Solving the Q4 Crunch for InfoSec Consulting

By Chris Elbring
Solving the Q4 Crunch for InfoSec Consulting

In information security consulting and especially in the area of bespoke penetration testing services, the fourth quarter tends to be a bit of a shit show for lack of a better term. It may have something to do with the nascent nature of information security budgeting processes, new managers, schedule pushes or all of these things and more combined. The truth of the matter is that a bunch of firms look for “emergency pen testing” in the fourth quarter and many consulting firms bend over backwards annually under the deluge of requests trying to grab as much business as possible.

At Anvil, we are working with our customers and attempting to have thoughtful conversations about their needs and requirements for the end of the year and the beginning of next year. As we look at September and what we have going on between now and the end of the calendar year, we are taking strides to understand what our current clients need and we are making adjustments which will allow us to appropriately handle a percentage of overflow (a buffer into which we are willing to comfortably bend).

Why “comfortably bend” rather than go for it and take as much business as possible? In line with our desire to provide our clients the best possible services and to do work that we find challenging and interesting, we do not want to overstretch. Overstretching would cause us to fail at providing the quality service that we want to provide and it would also fail our consultants and partners.

If you are a provider of penetration testing services, start talking to your clients right now and get your backup plans in place. Make sure you understand your bandwidth and the types of things you need to walk away from doing. Develop a list of partner firms that you can engage with or suggest to your own clients. This list should obviously be of firms that you feel would qualify to do the work as well as you would yourself.

If you are a purchaser of penetration testing services, know what type of firm you need; define your plans; and partner up with at least one firm to do your planning. Remember to have a backup plan and discuss this with your penetration testing partner. If they are unwilling to suggest other firms that can provide you with services, think seriously about finding a new partner that has your best security interests in mind and use this initial firm as your backup. Talk to your partner as early as possible so that they can plan together with you and make sure you get the best results possible. September is the time to be planning for tests that will need to get completed before the end of the year if possible. You know your organization so even sharing plans (under NDA of course) will help your partner with not being surprised at the coming work-load and to be able to give you options. And if you realize your partner is not giving you the service you deserve, find a new penetration testing partner.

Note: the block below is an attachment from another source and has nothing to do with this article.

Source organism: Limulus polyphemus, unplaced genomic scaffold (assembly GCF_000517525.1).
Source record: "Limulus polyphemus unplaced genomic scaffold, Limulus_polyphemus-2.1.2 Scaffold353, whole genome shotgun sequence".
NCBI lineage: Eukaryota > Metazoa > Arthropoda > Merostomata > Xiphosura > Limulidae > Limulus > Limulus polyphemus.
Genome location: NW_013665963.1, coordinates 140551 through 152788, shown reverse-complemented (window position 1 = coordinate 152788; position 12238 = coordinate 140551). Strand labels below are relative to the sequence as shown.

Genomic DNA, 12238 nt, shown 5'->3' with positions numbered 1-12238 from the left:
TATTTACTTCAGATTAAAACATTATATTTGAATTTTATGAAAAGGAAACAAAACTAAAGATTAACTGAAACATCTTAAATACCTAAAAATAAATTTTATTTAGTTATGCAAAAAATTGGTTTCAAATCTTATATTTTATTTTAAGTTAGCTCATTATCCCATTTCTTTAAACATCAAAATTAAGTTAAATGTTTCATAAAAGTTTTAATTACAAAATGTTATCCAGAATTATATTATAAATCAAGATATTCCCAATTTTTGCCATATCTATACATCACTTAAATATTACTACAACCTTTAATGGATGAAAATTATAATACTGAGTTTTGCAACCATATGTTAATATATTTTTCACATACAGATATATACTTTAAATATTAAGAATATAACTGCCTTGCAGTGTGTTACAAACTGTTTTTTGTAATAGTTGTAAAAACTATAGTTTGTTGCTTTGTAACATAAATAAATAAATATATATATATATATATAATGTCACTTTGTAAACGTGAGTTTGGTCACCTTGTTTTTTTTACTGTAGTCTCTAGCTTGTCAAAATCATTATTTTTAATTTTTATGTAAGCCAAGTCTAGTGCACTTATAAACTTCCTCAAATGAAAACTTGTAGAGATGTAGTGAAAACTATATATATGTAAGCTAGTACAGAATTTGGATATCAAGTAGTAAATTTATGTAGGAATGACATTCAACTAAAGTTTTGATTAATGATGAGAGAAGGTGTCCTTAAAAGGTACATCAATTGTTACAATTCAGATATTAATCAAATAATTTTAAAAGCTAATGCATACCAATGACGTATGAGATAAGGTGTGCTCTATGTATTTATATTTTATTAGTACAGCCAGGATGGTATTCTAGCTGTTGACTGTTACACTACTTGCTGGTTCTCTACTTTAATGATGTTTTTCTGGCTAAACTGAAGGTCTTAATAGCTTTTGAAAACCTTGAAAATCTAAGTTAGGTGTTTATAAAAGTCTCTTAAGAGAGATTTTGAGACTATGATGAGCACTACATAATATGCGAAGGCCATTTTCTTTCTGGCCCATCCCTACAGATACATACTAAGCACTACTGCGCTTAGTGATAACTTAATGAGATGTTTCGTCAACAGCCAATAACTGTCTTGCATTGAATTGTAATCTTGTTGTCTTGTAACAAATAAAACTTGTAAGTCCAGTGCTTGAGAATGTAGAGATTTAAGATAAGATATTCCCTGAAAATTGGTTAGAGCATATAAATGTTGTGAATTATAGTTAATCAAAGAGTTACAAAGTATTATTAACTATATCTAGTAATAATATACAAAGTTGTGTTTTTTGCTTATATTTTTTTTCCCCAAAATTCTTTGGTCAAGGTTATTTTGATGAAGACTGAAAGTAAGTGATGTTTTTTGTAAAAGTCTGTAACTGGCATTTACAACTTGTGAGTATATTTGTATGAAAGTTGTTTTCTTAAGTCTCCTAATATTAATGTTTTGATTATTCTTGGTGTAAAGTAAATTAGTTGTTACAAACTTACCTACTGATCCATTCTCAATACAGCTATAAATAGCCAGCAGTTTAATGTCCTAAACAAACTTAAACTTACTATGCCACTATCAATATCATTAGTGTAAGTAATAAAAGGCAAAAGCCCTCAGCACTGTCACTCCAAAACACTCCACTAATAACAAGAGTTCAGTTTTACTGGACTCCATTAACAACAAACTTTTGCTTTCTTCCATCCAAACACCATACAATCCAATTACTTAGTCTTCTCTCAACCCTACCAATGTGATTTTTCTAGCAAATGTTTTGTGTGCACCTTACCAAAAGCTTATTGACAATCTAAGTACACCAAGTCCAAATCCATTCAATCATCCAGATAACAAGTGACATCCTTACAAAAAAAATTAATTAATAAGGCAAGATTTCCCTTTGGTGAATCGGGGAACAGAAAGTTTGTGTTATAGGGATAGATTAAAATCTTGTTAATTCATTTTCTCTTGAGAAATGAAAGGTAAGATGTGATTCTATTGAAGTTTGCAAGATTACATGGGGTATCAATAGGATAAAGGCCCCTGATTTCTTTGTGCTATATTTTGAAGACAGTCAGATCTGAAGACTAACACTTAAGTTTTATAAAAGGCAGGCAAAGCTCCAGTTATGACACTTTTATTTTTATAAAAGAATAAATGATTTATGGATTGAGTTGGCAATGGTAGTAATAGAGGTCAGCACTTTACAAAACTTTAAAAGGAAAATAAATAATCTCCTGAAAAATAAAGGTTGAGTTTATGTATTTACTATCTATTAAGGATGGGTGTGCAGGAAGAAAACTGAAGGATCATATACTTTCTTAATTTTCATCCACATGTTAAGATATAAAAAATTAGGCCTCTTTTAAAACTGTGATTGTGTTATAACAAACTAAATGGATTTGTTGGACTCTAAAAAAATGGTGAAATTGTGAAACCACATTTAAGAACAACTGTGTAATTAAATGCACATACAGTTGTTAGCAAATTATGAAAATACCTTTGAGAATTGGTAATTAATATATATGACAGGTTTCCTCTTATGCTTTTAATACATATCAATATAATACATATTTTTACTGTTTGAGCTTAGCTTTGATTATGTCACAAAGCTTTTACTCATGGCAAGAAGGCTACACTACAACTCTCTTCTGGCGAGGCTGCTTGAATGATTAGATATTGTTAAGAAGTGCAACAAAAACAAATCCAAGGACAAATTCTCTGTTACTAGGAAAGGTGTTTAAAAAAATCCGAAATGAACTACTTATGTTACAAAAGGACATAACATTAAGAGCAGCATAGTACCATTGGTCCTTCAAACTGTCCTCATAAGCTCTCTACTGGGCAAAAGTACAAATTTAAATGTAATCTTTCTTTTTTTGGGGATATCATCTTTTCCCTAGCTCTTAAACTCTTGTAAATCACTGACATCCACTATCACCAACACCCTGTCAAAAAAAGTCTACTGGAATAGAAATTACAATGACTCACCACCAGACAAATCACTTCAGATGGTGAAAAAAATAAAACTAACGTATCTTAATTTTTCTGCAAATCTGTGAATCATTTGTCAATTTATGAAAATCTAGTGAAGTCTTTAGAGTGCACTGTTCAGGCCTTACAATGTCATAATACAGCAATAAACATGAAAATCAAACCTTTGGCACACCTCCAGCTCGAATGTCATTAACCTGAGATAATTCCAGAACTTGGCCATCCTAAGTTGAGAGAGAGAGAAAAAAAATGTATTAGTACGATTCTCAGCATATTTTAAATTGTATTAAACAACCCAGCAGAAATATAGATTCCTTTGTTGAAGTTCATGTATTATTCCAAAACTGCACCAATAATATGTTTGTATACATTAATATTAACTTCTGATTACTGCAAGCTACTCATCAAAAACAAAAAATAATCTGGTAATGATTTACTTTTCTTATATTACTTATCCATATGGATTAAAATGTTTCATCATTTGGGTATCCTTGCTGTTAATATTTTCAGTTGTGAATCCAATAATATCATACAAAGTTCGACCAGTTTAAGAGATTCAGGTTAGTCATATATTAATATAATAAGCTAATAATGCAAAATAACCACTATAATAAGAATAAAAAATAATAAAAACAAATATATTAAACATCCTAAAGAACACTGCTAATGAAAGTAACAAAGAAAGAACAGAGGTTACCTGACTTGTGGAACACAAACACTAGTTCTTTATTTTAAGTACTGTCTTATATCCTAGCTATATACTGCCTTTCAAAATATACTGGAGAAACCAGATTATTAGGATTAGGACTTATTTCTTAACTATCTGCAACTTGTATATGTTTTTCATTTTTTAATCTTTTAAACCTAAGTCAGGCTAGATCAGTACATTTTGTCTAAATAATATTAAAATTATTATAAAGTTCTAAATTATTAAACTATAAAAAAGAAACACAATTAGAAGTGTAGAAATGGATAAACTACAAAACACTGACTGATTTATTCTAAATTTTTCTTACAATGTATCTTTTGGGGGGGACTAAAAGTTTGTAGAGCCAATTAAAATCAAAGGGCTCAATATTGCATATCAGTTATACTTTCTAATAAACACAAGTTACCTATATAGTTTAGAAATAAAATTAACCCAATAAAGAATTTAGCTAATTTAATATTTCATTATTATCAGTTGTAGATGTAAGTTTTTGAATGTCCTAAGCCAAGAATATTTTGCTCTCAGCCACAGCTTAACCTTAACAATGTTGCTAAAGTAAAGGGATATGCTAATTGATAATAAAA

In reality, what I am proposing is a short-term solution to making sure that your firm has appropriate plans in place to get quality penetration testing from a trusted partner within the context of what is happening today. What we, as an industry, will need to address eventually are the underlying issues that drive the Q4 madness. We will save that for another time.

About the Author

Chris Elbring is Managing Partner and CEO of Anvil Secure. Prior to founding Anvil, Elbring worked as CEO and CTO of a startup security software development firm, President of a boutique, regional security consulting firm, an independent technology and security consultant, Director of Software Development of a mobile, biometric firm and most recently as Senior Vice President of Research and Delivery at IOActive, Inc.


awstracer - An Anvil CLI utility that will allow you to trace and replay AWS commands.

awssig - Anvil Secure's Burp extension for signing AWS requests with SigV4.

dawgmon - Dawg the hallway monitor: monitor operating system changes and analyze introduced attack surface when installing software. See the introductory blogpost

nanopb-decompiler - Our nanopb-decompiler is an IDA python script that can recreate .proto files from binaries compiled with 0.3.x, and 0.4.x versions of nanopb. See the introductory blogpost

ulexecve - A tool to execute ELF binaries on Linux directly from userland. See the introductory blogpost

usb-racer - A tool for pentesting TOCTOU issues with USB storage devices.

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